Back to life

Photos by Tor Erik H. Mathiesen

Elene was diagnosed with ME Autumn 2001, when she didn’t recover after having contracted mononucleosis. She had just turned 16, started high-school, and up till then having an above average  active life. Her life now changed dramatically, an 8 year lie-down period started.  Elene had her first infusion of Rituximab in December 2007. Today she consider herself to be well, and  has recently ended a one year outdoor study at Songdal Folkehøyskule, which has engaged her in activities like hiking, biking and skiing, to mention a few.

Never completely recovered
May 2001: Elene is in the 10th grade. She has just turned 16 when she contracts mononucleosis. “My life was perfectly normal up to that point,” she says.
Normal meant above average active. In addition to school she was dancing, singing in a choir, had a part time job and went on numerous hikes. “Idleness wasn’t for me”.
Weeks and months pass but the mononucleosis won’t let go.

“I was weak and tired; I suffered from a sore throat, aching lymph nodes and muscle pain. It felt like a constant flu,” says Elene.

By early autumn, her doctor sent her to Professor Harald Nyland at the Neurology Department at Haukeland University Hospital. He suspected she was suffering from ME, and consequently diagnosed her with it. Elene had barely heard of the disease, but she soon became familiar with its afflictions. In autumn 2001 she started high school, but by the autumn holiday she had experienced more sick days than school days. She had no strength.

“I simply had to throw in the towel,” she states.

A total turnover
It was a total turnover. During the first year she hardly did anything.

“I sat in a chair or lay in bed. If I did something it always rebounded on me, and I needed to rest.”

That was the worst of it: nothing, not even exercise, helped. Still, Elene was one of the “lucky” ones who didn’t need to rest absolutely all the time. It enabled her to finish high school – but it took her 7 years instead of the normal 3 years..

“From 2003 until 2009 I attended between two and ten classes a week. During some periods I had a special room for resting.”

All her energy was needed for school, but as long as she managed a little Elene refused to give up. Any social life outside home was as good as non-existent. Energy planning was the key word.

“If I wanted to do something on a certain day, I had to drop something else the next couple of days. That was no fun at all.”

No choice
In autumn 2007 Elene received a phone call from Nyland. He told her about the pilot study at the Cancer Department. She decided to join after talking to Olav Mella and Øystein Fluge, even though she wasn’t entirely convinced.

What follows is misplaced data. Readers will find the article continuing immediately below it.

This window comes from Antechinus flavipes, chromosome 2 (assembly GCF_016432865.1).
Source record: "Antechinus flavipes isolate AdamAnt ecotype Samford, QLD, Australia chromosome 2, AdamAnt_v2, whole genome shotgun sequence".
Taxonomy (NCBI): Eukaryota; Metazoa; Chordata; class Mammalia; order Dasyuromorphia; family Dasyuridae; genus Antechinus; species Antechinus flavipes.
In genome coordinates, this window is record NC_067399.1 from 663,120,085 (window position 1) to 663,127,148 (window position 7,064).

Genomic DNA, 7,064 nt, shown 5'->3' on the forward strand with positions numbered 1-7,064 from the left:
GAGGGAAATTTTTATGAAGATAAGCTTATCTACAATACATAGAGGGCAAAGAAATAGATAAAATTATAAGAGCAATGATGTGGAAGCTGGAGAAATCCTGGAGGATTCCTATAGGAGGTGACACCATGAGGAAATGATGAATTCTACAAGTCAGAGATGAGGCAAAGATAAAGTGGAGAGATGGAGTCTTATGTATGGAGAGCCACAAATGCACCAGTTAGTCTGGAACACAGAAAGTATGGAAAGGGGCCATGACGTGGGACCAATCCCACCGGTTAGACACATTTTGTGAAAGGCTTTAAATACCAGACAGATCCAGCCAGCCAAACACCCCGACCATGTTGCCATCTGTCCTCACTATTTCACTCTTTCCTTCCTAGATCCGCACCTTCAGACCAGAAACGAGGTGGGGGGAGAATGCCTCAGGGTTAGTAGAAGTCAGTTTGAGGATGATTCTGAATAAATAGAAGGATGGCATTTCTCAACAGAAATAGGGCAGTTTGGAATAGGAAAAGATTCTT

“On the one hand it seemed a bit scary, and I entertained no hope or expectations of recovery,” she says.

On the other hand, she could sleep for 18 hours a day and she had almost given in to the idea of this being her life.

“I felt I had no choice”.

 Elene had her first infusion of Rituximab in December 2007. At first she noticed little change. After about 6 months, when both she and the researchers were beginning to loose courage, something suddenly happened. And it happened fast.

“I could feel it in everything – energy, muscles and not least in everything cognitive. I didn’t realise how badly the disease had afflicted my memory and concentration, but now it felt like the fog was lifting. Everything fell into place, it was crazy!”

For about four months Elene was able to live like she used to before she fell ill. Then there was a relapse.

“At that point I almost wished I had never been part of the study at all”, she says.

But Elene was well looked after, and she was offered a new round of treatment during the next study – with the same positive result.

The lie-down is over
Elene is now a pilot patient in the study engaged in maintenance treatment and has had six infusions of Rituximab. She will be under further observation, although without any more infusions, and undergo regular controls at the Cancer Outpatient Department.

“I’ve been in good shape, and I have defined myself as recovered since December 2009,” she says.

Inspired by The Snow Cave Man
In spring 2010 she sat her remaining high school exams as a private without any difficulties. Her exams over and done with, she applied for nursing school. She had second thoughts, though, after seeing “The Snow Cave Man” at the cinema.

“There’s a scene where the main character is skiing in his underpants in glittering sunlight and singing at the top of his voice. I then realised I wasn’t ready for any studies quite yet,” she laughs.

When she came home that night she went straight on the internet and applied for the outdoor studies at Sogndal Folkehøgskule. These studies engage students in activities like hiking, biking and skiing, to mention a few. At present she has just finished her year in Sogndal, together with 80-90 other…19 year olds?

“My official age is 19,” the 26 year old laughs. “I’m at the same stage in life as the other pupils. I’ve simply put life on hold for the past few years, but now I’m back on track, and I’m able to live my life as the real me.”

Back to mainpage CFS? click here